Here’s the Issue
Expedited Medicare appeals and standard Medicare appeals are designed to address different things and there are situations where a Medicare beneficiary must pursue both types of appeals.
- Expedited Appeals – Address whether the provider’s termination of Medicare-covered services was proper.
- Standard Appeals – Address whether any subsequent services the beneficiary chose to receive are coverable by Medicare.
The lack of clarity in current Medicare publications and notices regarding the difference between expedited and standard appeals has created much confusion among Medicare beneficiaries and representatives. Further adding to the confusion is the fact that Medicare contractors, Administrative Law Judges (ALJs), and the Medicare Appeals Council do not address this issue consistently. Without clear-cut information, a Medicare beneficiary can unknowingly lose his/her right to appeal.
Here’s the Law
- Beneficiaries in both traditional Medicare and Medicare Advantage have the right to an Expedited Appeal, (also called “fast appeal”) when a hospital, skilled nursing facility (SNF), home health (HH), comprehensive outpatient rehabilitation facility (CORF), or hospice provider decides that Medicare will no longer cover the services they are receiving.
- A provider must give advanced written notice informing the beneficiary of when coverage will end and of how to contact the Beneficiary and Family-Centered Care Quality Improvement Organization (BFCC-QIO) to request a fast appeal.
- If the BFCC-QIO upholds the termination, the beneficiary can request an expedited reconsideration which is performed by the Qualified Independent Contractor (QIC).
- If the QIC issues a denial the beneficiary can request an ALJ hearing. ALJ hearings and decisions are not expedited.
Note: If a beneficiary continues to receive services while waiting for an ALJ hearing, coverage for those services cannot be addressed at the hearing. ALJs, the Medicare Appeals Council, and federal courts have held that they have no regulatory authority to adjudicate such services in the context of an expedited appeal. The reasoning is that in an expedited appeal, the lower review levels only look at the decision to terminate coverage, and not whether any services provided thereafter were reasonable and necessary. The termination of coverage claim is considered independent of a claim for coverage of subsequent services received. Therefore, the services provided to the beneficiary post-termination of coverage are new claims that cannot properly be added to a review of the termination itself.
Here’s an Example
Mrs. Smith was hospitalized for 5 days as an inpatient, after which she entered a SNF. For the first 20 days of her SNF stay she received daily skilled therapy services, with coverage under Medicare Part A. After being discharged from therapy the SNF determined that Medicare coverage should end as she no longer required daily skilled nursing or therapy care. On August 29, Mrs. Smith was given a Notice of Medicare Provider Non-Coverage informing her that Medicare coverage for SNF services would end on September 1. Mrs. Smith requested an expedited appeal of this determination with the BFCC-QIO, an independent Medicare reviewer. The BFCC-QIO affirmed that coverage for the services would end effective September 1. Mrs. Smith then requested an expedited reconsideration. The QIC also issued a decision upholding the termination of coverage. Mrs. Smith then timely filed a request for an ALJ hearing.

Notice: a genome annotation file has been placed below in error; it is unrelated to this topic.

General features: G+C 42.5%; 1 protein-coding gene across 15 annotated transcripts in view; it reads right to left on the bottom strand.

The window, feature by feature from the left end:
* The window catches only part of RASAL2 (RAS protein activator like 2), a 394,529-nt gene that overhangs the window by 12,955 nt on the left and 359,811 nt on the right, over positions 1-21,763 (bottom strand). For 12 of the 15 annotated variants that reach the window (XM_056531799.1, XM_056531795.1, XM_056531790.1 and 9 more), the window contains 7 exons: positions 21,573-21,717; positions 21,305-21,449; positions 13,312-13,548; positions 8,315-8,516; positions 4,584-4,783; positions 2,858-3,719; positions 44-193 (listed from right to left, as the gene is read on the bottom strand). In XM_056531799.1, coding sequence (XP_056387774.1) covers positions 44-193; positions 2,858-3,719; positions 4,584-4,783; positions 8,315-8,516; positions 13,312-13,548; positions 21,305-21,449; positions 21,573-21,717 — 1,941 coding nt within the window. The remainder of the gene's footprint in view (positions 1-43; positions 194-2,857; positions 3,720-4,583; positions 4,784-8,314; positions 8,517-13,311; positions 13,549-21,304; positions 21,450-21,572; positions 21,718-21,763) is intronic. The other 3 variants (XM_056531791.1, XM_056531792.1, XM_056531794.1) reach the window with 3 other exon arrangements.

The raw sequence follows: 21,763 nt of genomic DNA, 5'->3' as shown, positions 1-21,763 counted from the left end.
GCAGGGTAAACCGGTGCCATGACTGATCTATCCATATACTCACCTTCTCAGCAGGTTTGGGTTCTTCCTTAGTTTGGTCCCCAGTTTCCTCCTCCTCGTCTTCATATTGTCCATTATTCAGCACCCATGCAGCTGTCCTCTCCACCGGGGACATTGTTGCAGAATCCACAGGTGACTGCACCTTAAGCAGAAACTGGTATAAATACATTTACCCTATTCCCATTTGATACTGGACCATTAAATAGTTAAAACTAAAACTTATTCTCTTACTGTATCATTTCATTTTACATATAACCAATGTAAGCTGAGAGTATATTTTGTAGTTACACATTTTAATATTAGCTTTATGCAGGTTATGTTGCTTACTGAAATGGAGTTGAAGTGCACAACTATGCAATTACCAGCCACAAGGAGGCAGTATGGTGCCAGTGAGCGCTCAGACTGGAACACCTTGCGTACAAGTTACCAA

As Mrs. Smith filed these appeals, she continued to receive services in the SNF for an additional 60 days. Mrs. Smith believed that the hearing would address her SNF stay from September 1 through October 31. An ALJ hearing was held in December. The ALJ listened to Mrs. Smith’s argument as to why she believed Medicare should have covered the services she received from September 1 through October 31.
Two months later, Mrs. Smith received the ALJ decision. The decision made it clear that the only issue considered in the case was whether termination of Medicare coverage on September 1 was appropriate. The ALJ pointed out that the appeal rights following the issuance of the Notice of Medicare Non-Coverage were with respect to the provider’s decision to terminate coverage. The ALJ further noted that any services provided after September 1 were new claims that the ALJ lacked the authority to look at. The ALJ explained that in order to exercise jurisdiction over those subsequent services, there would need to be previous decisions (a Medicare Summary Notice, a redetermination and a reconsideration decision) addressing a claim for the dates of service from September 1 through October 31.